By Rungano Dzikira- Divisions on how to handle perceived deficiencies of democracy in the SADC region have crippled the MDC-Alliance’s diplomatic charm offensive.
For example, opposition parties in Tanzania had expected their MDC-A brothers to issue a statement condemning the “flawed” electoral process in Tanzania. Even some western countries felt let down by the dearth of African voices condemning the electoral processes in Tanzania.
They expected the MDC-A, Jonathan Moyo, Hopewell Chin’ono and others to support them on the issue. Western diplomats need such voices to counter the narrative that they are condescending to Africans on governance issues and timid in condemning human rights abuses and lack of democracy in the Arab world and in Asia. They have a pressing need to point at like-minded Africans.
The regional “prefects of democracy” such as Mmusi Maimane and Ian Khama are also unhappy to observe that the MDC-A always demands international support on Zimbabwean issues but hardly ever makes statements in support of democracy in the region and beyond.
However, the MDC-A’s silence is based on the calculation that the case of opposition parties in the region is hopeless. The MDC-A positions itself midway between opposition and governing parties in Southern Africa.
This posture has been discussed at length among MDC-A leaders. In the discussions most MDC-A leaders resolved that the MDC-A should maintain an ambiguous position on the Tanzanian elections so as to avoid irritating the ruling Chama Cha Mapinduzi party.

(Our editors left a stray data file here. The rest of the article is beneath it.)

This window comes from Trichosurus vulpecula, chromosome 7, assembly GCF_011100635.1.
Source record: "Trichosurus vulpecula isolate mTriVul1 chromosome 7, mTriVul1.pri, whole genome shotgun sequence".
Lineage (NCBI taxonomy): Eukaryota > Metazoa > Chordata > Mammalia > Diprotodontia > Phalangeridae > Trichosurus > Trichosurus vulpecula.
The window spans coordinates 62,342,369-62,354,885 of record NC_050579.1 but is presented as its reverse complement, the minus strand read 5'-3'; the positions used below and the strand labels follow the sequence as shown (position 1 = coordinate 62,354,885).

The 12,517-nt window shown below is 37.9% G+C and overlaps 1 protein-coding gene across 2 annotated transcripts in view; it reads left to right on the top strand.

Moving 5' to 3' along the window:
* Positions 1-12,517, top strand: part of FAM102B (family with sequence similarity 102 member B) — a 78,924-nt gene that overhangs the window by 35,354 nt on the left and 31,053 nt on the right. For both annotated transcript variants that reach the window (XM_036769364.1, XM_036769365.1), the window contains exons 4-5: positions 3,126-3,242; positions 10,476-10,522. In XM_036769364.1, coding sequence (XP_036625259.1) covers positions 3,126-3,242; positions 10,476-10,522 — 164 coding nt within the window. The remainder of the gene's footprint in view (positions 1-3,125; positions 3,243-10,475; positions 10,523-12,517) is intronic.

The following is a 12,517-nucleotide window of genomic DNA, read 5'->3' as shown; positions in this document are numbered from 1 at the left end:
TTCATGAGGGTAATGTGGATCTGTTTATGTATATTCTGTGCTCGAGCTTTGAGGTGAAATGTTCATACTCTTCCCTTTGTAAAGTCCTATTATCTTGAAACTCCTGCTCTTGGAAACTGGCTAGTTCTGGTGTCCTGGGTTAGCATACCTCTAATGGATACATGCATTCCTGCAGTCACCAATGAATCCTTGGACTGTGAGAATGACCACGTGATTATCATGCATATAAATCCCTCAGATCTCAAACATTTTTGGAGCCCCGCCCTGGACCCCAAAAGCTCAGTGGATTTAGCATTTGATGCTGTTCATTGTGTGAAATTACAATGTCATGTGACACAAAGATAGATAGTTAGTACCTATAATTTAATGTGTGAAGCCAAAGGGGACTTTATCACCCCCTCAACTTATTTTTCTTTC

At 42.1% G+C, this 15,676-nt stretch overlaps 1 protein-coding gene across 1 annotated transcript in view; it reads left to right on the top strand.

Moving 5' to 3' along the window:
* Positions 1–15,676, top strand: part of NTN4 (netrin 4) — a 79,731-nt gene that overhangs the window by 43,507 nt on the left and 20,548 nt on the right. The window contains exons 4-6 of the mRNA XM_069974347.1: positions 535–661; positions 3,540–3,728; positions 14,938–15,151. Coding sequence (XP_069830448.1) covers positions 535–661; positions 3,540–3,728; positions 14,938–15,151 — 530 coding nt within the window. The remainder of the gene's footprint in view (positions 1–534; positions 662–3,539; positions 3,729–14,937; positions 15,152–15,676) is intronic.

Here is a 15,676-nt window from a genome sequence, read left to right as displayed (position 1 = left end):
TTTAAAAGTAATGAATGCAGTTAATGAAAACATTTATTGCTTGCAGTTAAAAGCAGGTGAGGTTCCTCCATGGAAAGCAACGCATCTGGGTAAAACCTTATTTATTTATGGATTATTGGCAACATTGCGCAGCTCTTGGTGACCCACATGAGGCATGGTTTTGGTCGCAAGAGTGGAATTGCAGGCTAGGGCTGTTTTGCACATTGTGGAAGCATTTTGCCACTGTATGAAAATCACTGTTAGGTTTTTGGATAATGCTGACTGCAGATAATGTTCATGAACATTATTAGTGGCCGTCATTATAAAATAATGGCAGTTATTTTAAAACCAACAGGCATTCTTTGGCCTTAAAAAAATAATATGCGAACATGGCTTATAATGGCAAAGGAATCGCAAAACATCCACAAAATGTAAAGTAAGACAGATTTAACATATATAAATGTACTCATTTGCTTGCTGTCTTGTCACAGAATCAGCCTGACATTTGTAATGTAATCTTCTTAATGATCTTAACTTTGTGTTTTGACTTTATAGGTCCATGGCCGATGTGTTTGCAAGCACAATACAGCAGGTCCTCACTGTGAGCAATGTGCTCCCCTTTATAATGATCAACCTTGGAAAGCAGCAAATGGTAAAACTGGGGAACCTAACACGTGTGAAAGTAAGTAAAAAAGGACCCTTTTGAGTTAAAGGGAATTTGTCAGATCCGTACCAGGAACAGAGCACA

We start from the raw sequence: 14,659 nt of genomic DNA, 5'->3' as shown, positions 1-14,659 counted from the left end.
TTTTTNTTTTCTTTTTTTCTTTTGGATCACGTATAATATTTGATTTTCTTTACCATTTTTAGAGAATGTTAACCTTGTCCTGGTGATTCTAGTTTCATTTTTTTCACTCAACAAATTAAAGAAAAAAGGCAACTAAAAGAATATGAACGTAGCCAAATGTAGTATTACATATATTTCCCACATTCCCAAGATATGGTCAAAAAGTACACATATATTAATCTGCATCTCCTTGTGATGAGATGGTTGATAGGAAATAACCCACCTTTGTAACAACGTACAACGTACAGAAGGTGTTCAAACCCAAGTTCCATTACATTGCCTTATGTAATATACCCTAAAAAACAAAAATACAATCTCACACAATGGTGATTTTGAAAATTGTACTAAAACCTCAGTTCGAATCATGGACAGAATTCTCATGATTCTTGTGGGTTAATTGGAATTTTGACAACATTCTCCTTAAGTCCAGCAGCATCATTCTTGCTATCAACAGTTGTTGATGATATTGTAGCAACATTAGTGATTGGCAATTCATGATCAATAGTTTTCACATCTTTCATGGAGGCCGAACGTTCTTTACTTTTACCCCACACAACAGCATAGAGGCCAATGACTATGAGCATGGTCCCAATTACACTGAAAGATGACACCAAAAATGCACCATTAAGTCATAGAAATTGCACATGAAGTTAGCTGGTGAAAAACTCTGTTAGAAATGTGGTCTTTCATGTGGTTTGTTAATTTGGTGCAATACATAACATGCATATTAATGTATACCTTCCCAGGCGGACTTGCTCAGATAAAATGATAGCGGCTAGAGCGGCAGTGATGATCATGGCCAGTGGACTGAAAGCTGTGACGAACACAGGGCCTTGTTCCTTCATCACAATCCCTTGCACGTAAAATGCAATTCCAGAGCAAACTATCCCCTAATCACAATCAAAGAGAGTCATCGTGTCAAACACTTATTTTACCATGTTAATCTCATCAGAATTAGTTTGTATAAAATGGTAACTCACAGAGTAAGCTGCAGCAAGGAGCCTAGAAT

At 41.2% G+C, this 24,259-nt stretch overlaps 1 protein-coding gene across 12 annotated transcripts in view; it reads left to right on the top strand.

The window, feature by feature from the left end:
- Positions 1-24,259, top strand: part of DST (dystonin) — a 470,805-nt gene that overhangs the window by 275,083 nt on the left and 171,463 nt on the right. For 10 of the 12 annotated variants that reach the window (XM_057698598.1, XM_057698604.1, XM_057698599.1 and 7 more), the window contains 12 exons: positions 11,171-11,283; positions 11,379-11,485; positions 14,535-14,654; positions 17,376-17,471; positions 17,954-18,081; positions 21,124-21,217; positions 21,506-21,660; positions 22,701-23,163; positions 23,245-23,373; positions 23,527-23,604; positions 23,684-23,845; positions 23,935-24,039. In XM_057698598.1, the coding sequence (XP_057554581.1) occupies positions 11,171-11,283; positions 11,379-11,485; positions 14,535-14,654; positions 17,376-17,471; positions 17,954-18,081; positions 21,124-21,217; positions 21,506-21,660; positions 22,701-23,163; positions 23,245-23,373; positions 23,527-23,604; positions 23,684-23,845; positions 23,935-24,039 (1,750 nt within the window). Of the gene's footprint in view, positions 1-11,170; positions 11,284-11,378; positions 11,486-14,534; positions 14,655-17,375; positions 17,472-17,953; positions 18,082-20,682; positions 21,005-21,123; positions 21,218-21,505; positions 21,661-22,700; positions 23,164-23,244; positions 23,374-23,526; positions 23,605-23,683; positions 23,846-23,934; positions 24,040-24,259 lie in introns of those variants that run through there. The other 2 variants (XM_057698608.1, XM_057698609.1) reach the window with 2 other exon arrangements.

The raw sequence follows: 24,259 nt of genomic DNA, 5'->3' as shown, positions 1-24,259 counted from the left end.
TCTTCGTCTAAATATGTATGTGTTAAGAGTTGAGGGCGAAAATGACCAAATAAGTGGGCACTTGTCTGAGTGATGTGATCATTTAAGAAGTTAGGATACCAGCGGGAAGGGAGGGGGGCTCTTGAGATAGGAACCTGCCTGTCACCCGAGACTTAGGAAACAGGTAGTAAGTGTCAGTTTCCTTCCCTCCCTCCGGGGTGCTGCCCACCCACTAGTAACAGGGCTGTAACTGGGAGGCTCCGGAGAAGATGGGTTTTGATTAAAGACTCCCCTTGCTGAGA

The MDC-A has calculated that drawing ire from the opposition would be less harmful than inviting the wrath of the Tanzanian government. This has angered the democracy proselytising faction which, in the fashion of Popovic, wants to convert the whole continent to Westminster style democracy.
The impulsive Job Sikhala is said to be the leading member of this group while Biti, and other strategic thinkers, lead the group which seeks to appease ruling parties in order to isolate ZANU PF. Chamisa is said to be vacillating between the two groups.
These divisions have compromised the MDC-A’s diplomatic offensive which had gained traction following the launch of the #ZimbabweLivesMatter movement.
At one point, it looked like South African diplomats in Harare and Lindiwe Zulu had shifted Pretoria towards supporting the opposition in Zimbabwe. It is now a very different story. The South Africans, the Tanzanians, the Angolans and others, through intelligence and diplomatic means, have unmasked the MDC-A’s unprincipled ambiguous position.
Regional opposition groups, trade unions and western countries have also sensed the MDC-A’s serious divisions and lack of solidarity with fellow crusaders of western style democracy and neoliberalism. The MDC-A is no longer held in high esteem.
The party needs to urgently re-strategise but Chamisa is not well known for being a strategist. He should, for the sake of MDC-A, let Biti guide him in that area. Sometimes a leader has to be a good follower.
The question to ask is whether the emerging new leaders around Chamisa will allow him to let Biti make strategic decisions. The new leaders led by Fadzayi Mahere in fact want Chamisa to expel Biti, Sikhala and others who they view as pretenders to the throne.
This would create room for them in the MDC-A top leadership. Chamisa should demonstrate leadership before the party is written off by the international community.